road, and push on rapidly to Bridge-
port. Moving energetically to East-
port, Sherman found there two gun-
boats and a deqked coal-barge, which
Admiral Porter, at his request, had
sent up the Tennessee from Cairo, to
facilitate his crossing; but two trans-
ports and a ferry-boat soon arrived,"
by whose aid Sherman was pushing
on next day, leaving Blair to protect
his rear. Arrived at Rogersville, he
found the Elk unbridged and unford-
able, and was compelled to move up
its right bank to Fayetteville, cross-
ing there on a stone bridge, and
marching by Winchester and Decherd
to Bridgeport; " whence he forthwith
reported in person to Grant at Chat-
tanooga,*^ being at once made ac-
quainted with the plans of the Gen-
eral commanding, and accompanying
him to a survey of the positions of
the enemy; returning forthwith to
Bridgeport to expedite the movement
of his troops.

Grant had resolved to put in Sher-
man's force mainly on his left — or
up tiie Tennessee ; so his first point
was to make Bragg believe that he
should use it on his extreme right.
To this end, his divisions were crossed
as they arrived at Bridgeport; the
foremost (E wing's) moving by Shell *
Mound to Trenton, threatening to as*
sail and turn Bragg's extreme right.
But the residue of this army, as it
came up, moved quietly and screened
from Rebel observation to Kelly's
ford, recrossing on Smith's pontoons,
and marching around Chattanooga
to its assigned position on the left of
Thomas, where materials had already
been noiselessly prepared for throw-

•• Sept 27. ••Oct 11. "Oct 37. " Oct 31. ••Nov. 13. ••Not. IB.

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ing a bridge across the river above
the town. At the proper time, Hugh
S. Ewing's division was drawn back
from Trenton and followed the oth-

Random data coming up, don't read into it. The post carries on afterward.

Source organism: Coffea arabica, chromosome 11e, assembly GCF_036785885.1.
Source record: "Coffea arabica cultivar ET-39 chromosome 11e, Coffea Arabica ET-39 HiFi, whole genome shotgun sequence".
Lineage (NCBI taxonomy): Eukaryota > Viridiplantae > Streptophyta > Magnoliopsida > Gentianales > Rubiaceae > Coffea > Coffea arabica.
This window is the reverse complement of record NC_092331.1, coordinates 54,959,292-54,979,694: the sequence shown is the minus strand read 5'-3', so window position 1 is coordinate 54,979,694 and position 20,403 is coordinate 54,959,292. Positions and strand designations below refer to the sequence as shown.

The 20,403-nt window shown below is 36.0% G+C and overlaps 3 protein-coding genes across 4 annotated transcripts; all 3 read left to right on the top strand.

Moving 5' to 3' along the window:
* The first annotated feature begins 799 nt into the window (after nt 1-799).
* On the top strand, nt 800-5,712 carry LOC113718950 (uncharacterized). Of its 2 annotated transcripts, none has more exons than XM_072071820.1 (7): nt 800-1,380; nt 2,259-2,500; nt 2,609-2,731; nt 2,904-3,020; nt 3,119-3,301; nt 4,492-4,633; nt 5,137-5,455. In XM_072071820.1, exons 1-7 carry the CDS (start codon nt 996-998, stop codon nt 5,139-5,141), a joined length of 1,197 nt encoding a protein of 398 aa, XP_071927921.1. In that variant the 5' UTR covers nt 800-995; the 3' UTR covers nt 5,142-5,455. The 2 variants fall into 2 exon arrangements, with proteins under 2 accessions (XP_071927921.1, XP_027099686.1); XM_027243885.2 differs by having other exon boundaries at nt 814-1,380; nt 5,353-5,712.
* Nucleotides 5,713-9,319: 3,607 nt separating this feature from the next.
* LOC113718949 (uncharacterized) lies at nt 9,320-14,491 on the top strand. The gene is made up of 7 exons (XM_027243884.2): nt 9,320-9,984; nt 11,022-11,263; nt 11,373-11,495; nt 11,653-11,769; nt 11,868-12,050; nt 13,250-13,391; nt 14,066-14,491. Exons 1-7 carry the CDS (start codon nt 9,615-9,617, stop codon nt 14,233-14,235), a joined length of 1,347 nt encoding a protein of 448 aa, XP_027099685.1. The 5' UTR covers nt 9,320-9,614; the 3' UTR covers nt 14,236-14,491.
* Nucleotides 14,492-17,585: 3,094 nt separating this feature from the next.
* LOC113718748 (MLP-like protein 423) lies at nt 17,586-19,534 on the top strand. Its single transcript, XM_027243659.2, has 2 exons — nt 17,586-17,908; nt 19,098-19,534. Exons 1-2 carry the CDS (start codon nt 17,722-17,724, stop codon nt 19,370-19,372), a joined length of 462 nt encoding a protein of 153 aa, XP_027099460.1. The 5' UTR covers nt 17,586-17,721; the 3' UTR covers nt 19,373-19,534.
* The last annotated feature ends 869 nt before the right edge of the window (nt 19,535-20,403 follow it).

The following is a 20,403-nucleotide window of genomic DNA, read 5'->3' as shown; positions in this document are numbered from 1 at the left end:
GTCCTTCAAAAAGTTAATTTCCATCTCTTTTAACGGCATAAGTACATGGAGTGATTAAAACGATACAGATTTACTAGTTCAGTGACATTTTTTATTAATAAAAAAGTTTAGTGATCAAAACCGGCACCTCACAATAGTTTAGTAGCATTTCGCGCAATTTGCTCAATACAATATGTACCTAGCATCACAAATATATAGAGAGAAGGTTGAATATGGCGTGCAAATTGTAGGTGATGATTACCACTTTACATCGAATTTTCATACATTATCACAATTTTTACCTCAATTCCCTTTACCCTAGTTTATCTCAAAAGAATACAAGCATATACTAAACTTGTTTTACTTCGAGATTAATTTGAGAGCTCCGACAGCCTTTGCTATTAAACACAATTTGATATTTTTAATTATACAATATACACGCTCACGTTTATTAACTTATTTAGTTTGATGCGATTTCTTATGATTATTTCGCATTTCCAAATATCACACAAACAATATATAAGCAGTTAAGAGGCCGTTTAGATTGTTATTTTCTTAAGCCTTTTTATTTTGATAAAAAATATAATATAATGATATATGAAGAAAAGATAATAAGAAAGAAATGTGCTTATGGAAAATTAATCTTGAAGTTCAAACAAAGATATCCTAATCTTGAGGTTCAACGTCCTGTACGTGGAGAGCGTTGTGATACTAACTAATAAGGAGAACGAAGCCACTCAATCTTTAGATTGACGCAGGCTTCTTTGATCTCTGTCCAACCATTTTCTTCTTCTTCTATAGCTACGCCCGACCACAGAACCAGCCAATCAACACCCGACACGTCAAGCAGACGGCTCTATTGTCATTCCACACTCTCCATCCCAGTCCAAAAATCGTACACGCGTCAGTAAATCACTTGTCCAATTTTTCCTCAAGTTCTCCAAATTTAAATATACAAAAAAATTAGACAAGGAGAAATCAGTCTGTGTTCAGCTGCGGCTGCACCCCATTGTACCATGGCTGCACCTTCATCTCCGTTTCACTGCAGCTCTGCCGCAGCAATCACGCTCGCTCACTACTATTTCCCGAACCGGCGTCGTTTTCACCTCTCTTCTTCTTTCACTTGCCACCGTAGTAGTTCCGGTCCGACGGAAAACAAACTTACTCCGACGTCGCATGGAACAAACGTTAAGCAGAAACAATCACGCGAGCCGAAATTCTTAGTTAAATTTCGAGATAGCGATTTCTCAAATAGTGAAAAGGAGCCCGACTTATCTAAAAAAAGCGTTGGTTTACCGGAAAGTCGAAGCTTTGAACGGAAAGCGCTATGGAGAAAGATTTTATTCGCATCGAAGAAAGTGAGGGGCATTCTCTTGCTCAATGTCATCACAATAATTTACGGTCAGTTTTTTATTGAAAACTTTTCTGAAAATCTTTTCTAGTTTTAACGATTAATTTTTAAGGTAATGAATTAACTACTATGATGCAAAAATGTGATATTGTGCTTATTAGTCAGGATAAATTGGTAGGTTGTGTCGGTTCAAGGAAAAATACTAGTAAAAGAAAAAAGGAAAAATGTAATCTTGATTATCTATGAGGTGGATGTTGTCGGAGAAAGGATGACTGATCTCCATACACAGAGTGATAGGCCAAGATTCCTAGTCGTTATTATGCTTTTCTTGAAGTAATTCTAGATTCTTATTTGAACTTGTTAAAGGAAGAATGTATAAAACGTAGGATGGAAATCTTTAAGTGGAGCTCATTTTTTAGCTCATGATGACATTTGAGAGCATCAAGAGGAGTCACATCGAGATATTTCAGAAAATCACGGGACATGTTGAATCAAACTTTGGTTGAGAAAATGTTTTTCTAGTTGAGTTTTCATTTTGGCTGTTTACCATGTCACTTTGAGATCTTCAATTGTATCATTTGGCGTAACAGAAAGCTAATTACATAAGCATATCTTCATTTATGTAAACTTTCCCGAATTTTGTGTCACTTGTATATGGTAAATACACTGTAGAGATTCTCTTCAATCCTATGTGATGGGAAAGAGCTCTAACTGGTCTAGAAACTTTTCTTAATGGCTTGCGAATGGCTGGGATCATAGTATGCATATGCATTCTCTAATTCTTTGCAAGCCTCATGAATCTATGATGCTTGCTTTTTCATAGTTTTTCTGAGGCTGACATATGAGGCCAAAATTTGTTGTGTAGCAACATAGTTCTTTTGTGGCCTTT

ers to our extreme left; bnt the
roads were so bad,- and the over-
taxed bridges broke so frequently —
the river being swelled by heavy rains
— ^that imexpected delays occurred ;
and Osterhaus's division was left to
aid Hooker on the right.

Grant, impatient to relieve Bum-
side, had fixed the 21st for the at-
tack ; but it was found impossible for
Sherman to get ready by that time ;
in fact, Ewing was not in position
till the 23d, when the movement was

Grant's eagerness to attack was
stimulated by the misguiding report
of a deserter that Bragg was falling**
back, when he was only posting his
forces to strengthen himsfelf for the
coming attack. A most impertinent
message •• from the Rebel chief, re-
ceived two days before, had strength-
ened Grant's suspicion that Bragg was
mainly intent 09 getting safely away
from that dangerous neighborhood.
Hence, before Sherman was fairly in
position, Thomas was ordered*^ to
advance our center, and see what was
r behind the Eebel picket-line facing
• Chattanooga. Hooker's purposed at-
tack on Lookout mountain was sus-
pended, and Howard's (11th) corps
pushed over to Chattanooga and tem-
porarily added to Thomas's command.
The movement was initiated by
Granger's (4th) corps ; Sheridan's di-
vision on the right. Wood's on the

left;, reaching nearly to Citico creek;
Palmer, of the 14:th corps, supporting
Granger's right with Baird's division,
refused; Johnson's division under
arms in our intrenchments, ready to
move to any point at a word. How-
ard's corps was likewise held in read-
iness to act whenever required.

It was 2 p. M. when Granger's
men moved out; advancing stead-
ily, squarely, swiftly, upon the Eebel
intrenchments, driving before them
pickets, reserves, and grand guards,
and rushing into the Rebel rifle-pits,
on the low hill known as Orchard
ridge, where they made some 200
prisoners. This was done so quickly
that no force was, and probably none
could have been, sent from Bragg's
main camp, somewhat farther away
from us, to resist it; and Granger,
under orders to secure his new posi-
tion at once by temporary breast-
works, and throw out strong pickets,
while Howard moved up on his left,
Vas soon too well established to be
expelled during the remaining day-